Amusement Park Food
October 23, 2015
Trends in Menus, Dining Spaces and Staffing
By June Allan Corrigan
Thrill seekers of all ages gravitate to amusement parks for a good time. For sustenance they’ve long relied on typical amusement park fare – hot dogs, hamburgers, pizza, etc. – but some on-site food venues are kicking things up a notch. Adventurous menus and dining spaces are livening the scene, clearly aiming to thrill people’s palates as much as the attractions thrill their soul.
At California’s Great America in Santa Clara, Calif., there’s a definite trend toward ethnic foods spurred in part by the surrounding area’s diverse population. The amusement park recently opened an Indian bowl themed restaurant that’s earning raves. “There’s about 14 different menu items available so it’s very customizable,” said Wilf Seymour, director of Food and Beverage. “They can have it with vegetarian items, or chicken. They can have it on the rice, they can have it on the salad. They can add different toppings, make it a little spicier if they like.”
The Northern California park will likely have a vegan restaurant in place by next year, according to Seymour. They already offer numerous gluten-free options. For example, Mexican street fruit – spears of fruit dusted with chili powder and a squirt of lime – is a very popular snack. “We’re always going to have funnel cakes, French fries, burgers and dogs but people are also looking for something new and different. Guests want to have good food while they’re in the park – the quality has to match the experience they’re getting here,” he said.
The prevailing trend at Morey’s Piers & Beachfront Waterparks in Wildwood, N.J., is for locally sourced foods. Not surprisingly, this translates to seafood at this classic seaside and non-gated amusement park whose annual visitation figures fall somewhere between 1.5 and 2 million guests each year. “When people come to the Jersey Shore, whether they are from the Tri-State area or beyond, they want seafood,” said Walter “Wally” Jurusz, executive chef. “So we have scallops and flounder, mahi-mahi, tuna, lobster.” Folks hungering for beef aren’t disappointed either. The park features a gourmet burger that’s a cut above ground chuck. There’s filet and sirloin in the blend which is ground especially for Morey’s Piers by a butcher.
Guests at the seaside facility also relish the opportunity of being immersed in the scenery while they dine. There’s no greater evidence of this trend than the park’s 4-year-old Breakfast in the Sky attraction which has been featured on the Travel Channel. A gourmet breakfast is served for parties of up to four people onboard a Ferris wheel car as it slowly makes its rotation, stopping strategically at the 3, 6, 9 and 12 o’clock points. Other dining venues around the park put people in the heart of the action as well, whether it’s overlooking the ocean or mere feet from a ride.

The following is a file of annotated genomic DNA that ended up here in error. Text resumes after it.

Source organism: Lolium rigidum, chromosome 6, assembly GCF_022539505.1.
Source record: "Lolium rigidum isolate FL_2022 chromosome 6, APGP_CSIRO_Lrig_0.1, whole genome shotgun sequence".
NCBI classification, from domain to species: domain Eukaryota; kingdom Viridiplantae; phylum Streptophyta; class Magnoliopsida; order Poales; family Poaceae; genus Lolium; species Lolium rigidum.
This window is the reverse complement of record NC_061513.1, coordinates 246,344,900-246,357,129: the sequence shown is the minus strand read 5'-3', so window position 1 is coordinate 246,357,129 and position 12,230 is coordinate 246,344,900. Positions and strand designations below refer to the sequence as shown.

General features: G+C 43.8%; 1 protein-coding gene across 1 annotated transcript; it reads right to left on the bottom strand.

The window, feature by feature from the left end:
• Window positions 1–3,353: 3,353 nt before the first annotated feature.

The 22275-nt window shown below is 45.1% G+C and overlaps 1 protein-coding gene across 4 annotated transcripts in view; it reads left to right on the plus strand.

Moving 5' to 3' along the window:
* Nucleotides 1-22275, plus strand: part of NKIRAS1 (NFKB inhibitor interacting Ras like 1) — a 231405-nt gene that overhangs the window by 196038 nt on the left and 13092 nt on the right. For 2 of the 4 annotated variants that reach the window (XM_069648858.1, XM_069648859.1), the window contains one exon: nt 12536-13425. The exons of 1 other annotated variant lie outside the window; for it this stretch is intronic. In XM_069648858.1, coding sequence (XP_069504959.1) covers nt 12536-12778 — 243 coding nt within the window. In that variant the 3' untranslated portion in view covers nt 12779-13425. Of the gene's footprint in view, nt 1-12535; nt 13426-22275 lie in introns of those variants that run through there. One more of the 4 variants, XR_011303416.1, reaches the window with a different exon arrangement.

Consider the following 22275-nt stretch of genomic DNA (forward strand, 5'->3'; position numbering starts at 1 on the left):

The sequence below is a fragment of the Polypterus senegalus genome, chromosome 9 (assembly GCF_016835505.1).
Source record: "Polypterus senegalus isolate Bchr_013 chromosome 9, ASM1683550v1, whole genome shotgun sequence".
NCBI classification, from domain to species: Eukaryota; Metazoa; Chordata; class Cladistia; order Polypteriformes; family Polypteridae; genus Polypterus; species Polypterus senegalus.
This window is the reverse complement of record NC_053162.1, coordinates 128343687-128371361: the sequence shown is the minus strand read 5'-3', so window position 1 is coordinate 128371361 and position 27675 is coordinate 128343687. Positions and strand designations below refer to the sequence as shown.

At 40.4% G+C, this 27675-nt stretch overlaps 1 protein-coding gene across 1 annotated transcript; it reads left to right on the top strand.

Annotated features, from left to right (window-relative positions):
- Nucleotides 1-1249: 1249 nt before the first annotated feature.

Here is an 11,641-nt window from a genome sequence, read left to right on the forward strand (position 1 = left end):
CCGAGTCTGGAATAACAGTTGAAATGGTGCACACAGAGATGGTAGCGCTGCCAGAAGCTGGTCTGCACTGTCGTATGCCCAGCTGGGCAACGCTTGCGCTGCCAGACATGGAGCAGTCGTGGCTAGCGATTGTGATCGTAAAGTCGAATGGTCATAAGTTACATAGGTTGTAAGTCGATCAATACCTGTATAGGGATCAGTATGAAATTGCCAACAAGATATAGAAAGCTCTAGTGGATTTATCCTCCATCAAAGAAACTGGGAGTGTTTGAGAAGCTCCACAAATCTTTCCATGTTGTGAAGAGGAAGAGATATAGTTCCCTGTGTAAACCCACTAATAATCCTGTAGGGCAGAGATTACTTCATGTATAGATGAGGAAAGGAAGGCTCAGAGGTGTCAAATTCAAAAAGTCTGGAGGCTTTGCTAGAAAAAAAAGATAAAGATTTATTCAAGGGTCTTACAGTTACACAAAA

Executive Chef Joe Cross has noticed themed dining spaces have been gaining favor at Adventureland Park in Altoona, Iowa. Approximately 600,000 people visit the park during its 117 days of operation and of course, given its Midwest location, many of them are barbecue fans. It’s fitting, therefore, that Cross recently dedicated an outlet to serving it. He had the structure painted red with flames on one side, then positioned a smoker beside it, which proved to be a stroke of genius. “The local company that does our tree work here splits the logs and instead of hauling them away, I burn them. I burn wood all day and people coming into the park not knowing what they’re hungry for, get a whiff of the scent and say, ‘Where’s the brisket?’ They hunt it out because the wood scent permeates the whole park. It’s increased sales about 15 percent.”
Weather in Iowa can be unpredictable, veering from 90-degree days to temps in the 60s over the course of a summer. To comfortably accommodate guests, Adventureland provides a range of dining spaces. “People seek out the air-conditioned spots when it’s hot or at least shaded picnic tables. On chillier days, they’ll look for those indoor venues where they can go and purchase hot chocolate or a cappuccino. For us, variety is key,” Cross said.
Likewise, Cedar Point Amusement Park in Sandusky, Ohio, is subject to fluctuating seasonal temperatures and has noticed guests frequently choose dining spaces that feature air conditioning. “Space-wise, they’re also trending more to our branded concepts based on familiarity with those brands,” said Chris Miller, vice president of Food and Beverage at the park, which hosts approximately 3 million guests each summer.
Cedar Point is the second-oldest operating amusement park in the United States. There’s a lot of tradition tied to that fact which likely accounts for guests remaining faithful to tried and true amusement park staples like chicken tenders, pizza, burgers, fries and funnel cakes. “A trend we have noted is greater participation in the soda souvenir bottle (free refills on first visit, 99 cent refills for the rest of the season), Ride and Refresh programs as well as our Dining Plans,” said Miller. “Guests are also seeking out the Coke Freestyle machine locations.”
It seems apparent amusement park aficionados everywhere will continue to be thrilled by food and ride selections for many years to come.Back